Healthy Skin: You Are What You Eat

We’ve all heard it before: “You are what you eat!”    And when it comes to your skin, what you eat can have a big impact on how your skin behaves.  Your skin is your largest organ, and can act as an indicator of your overall health.

The team at Body Cafe recently had the pleasure of meetingClaire-book-cover and listening to NZ nutrition expert Claire Turnbull.

Claire is owner/director of Mission Nutrition, author of some excellent books, and has regularly featured on TV, radio & newspapers. We could tell from her energy and enthusiasm that she practices what she preaches, and it clearly works!

Claire had some great advice on things to add or avoid in your diet (more on that later) to not only have great skin, but also to have great health & vitality, & to “Feel Good for life”



We’ve also recently introduced a new Anti-Ageing Dietary Supplement called Glo by NutraMed.

Glo contains Deer Velvet (a source of collagen, hexosamine, and chondroitin sulphate), Hyaluronic Acid, Vitamin C and Siberian Ginseng.

NZ Deer Velvet is well known for joint health benefits and alleviating arthritis, but is also very beneficial for hair, skin, and nail health.


Foods that are GOOD for your skin!foods-for-good-skin

  • Water! – This one may seem obvious, but not drinking enough water can lead to dehydration, and dehydration makes your skin look more dry and wrinkled.
  • Salmon, Walnuts, Canola Oil, Avocados, and Flax Seed – Essential fatty acids (Omegas 3, 6 and 9) are responsible for healthy cell membranes, which is not only what act as barriers to harmful things but also as the passageway for nutrients. They are also powerful anti-inflammatories and calm the digestive tract, making them particularly effective in treating conditions like eczema and acne. And because it is the cell membrane that also holds water in, the stronger that barrier is the better your cells can hold moisture, and that means plumper, younger looking skin :)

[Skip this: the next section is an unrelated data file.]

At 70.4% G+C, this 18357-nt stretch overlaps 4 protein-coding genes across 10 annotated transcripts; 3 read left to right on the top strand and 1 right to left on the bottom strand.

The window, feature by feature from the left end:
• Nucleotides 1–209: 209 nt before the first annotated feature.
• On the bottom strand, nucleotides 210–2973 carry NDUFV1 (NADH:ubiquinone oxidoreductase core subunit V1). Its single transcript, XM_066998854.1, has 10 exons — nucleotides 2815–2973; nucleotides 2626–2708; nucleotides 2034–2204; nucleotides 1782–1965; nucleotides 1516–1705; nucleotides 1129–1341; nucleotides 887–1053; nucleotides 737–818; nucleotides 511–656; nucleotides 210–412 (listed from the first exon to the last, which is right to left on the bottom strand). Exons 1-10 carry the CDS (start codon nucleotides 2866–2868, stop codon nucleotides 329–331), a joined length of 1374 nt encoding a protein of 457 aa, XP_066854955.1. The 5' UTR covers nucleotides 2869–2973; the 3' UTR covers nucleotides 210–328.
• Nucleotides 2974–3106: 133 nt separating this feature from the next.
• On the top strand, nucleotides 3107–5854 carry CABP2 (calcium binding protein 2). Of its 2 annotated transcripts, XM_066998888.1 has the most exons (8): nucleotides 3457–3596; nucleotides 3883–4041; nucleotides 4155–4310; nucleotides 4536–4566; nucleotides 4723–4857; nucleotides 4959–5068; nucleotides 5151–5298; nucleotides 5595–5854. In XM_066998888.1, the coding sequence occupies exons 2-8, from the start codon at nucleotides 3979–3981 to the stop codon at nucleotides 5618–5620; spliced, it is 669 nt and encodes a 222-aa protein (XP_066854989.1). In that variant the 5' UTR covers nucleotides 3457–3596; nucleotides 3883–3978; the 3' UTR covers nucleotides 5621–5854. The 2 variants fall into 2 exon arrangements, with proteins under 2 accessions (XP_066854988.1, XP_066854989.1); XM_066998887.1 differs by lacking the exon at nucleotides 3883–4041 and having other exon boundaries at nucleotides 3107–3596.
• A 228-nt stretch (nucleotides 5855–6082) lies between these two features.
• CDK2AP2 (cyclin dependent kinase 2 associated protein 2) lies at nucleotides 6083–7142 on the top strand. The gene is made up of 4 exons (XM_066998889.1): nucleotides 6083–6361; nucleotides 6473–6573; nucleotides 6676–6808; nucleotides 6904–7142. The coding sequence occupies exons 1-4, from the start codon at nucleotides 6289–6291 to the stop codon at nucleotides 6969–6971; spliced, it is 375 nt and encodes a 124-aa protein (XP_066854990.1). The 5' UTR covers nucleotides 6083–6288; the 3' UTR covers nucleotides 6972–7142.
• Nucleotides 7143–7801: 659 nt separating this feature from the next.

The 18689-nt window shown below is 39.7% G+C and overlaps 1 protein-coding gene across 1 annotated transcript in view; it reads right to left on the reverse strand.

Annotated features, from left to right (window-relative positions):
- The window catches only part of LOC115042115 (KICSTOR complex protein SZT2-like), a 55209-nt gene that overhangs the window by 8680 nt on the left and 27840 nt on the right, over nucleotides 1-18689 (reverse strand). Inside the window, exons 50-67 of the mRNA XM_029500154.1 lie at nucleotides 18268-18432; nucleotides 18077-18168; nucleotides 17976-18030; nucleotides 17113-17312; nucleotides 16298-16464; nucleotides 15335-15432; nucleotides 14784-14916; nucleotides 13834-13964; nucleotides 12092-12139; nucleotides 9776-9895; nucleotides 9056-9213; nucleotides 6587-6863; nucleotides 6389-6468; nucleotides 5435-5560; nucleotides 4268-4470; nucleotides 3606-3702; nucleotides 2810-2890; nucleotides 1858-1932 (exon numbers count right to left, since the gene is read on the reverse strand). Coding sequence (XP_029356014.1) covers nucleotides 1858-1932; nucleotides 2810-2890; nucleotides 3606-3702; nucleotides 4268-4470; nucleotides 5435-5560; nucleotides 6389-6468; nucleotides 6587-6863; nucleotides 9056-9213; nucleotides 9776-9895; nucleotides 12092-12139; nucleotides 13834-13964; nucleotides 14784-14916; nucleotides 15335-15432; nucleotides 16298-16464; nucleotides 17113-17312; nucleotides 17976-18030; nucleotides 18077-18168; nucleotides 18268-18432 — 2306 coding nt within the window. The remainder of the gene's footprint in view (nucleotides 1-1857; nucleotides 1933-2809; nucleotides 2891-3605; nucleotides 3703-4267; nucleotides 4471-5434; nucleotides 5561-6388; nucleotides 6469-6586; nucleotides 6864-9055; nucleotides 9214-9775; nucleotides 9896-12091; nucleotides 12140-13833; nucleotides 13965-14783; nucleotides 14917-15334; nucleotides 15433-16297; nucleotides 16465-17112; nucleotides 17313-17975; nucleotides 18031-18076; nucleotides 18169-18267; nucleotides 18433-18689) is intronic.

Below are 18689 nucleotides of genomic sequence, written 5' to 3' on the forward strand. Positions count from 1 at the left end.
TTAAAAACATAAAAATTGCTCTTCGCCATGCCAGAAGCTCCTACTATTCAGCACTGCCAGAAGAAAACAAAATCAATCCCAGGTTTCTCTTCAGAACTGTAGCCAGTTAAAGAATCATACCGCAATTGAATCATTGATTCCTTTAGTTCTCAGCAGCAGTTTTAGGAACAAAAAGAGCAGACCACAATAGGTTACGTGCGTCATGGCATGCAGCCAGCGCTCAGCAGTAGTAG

• Remember your ABCs – Eating foods rich in Vitamins A, B & C has countless benefits for the skin. Here’s why:
    Vitamin A – helps skin grow (carrots, dark leafy greens, dried apricots, tuna)
    Vitamin B – helps skin glow (poultry, fish, whole cereals, eggs, vegetables)
    Vitamin C – produces collagen (citrus fruits, berries, broccoli, dark leafy greens)
  • Iron – Iron helps even out skintone. Iron is used to create hemoglobin to carry O2 to your skin. Healthy levels of hemoglobin mean more oxygen and rosy looking skin. As well as red meat, iron can be found in foods such as apricots, almonds, broccoli and spinach.
  • Selenium – as Claire pointed out to us, New Zealand soils are deficient in selenium. Selenium is an antioxidant mineral that helps protect the skin from sun damage; it also helps the skin maintain firmness and elasticity. Brazil nuts are perhaps the best source, and eating just 3-4 Brazil nuts per day provides adequate selenium intake for most people.

Foods that are BAD for your skin!clear_skin_1

  • Excess Sugar – sugar damages your collagen and elastin, and weakens your immune system, and when our immune systems are suppressed, our bodies aren’t as effective at fighting off bacteria – a leading cause of acne and other inflammatory skin conditions.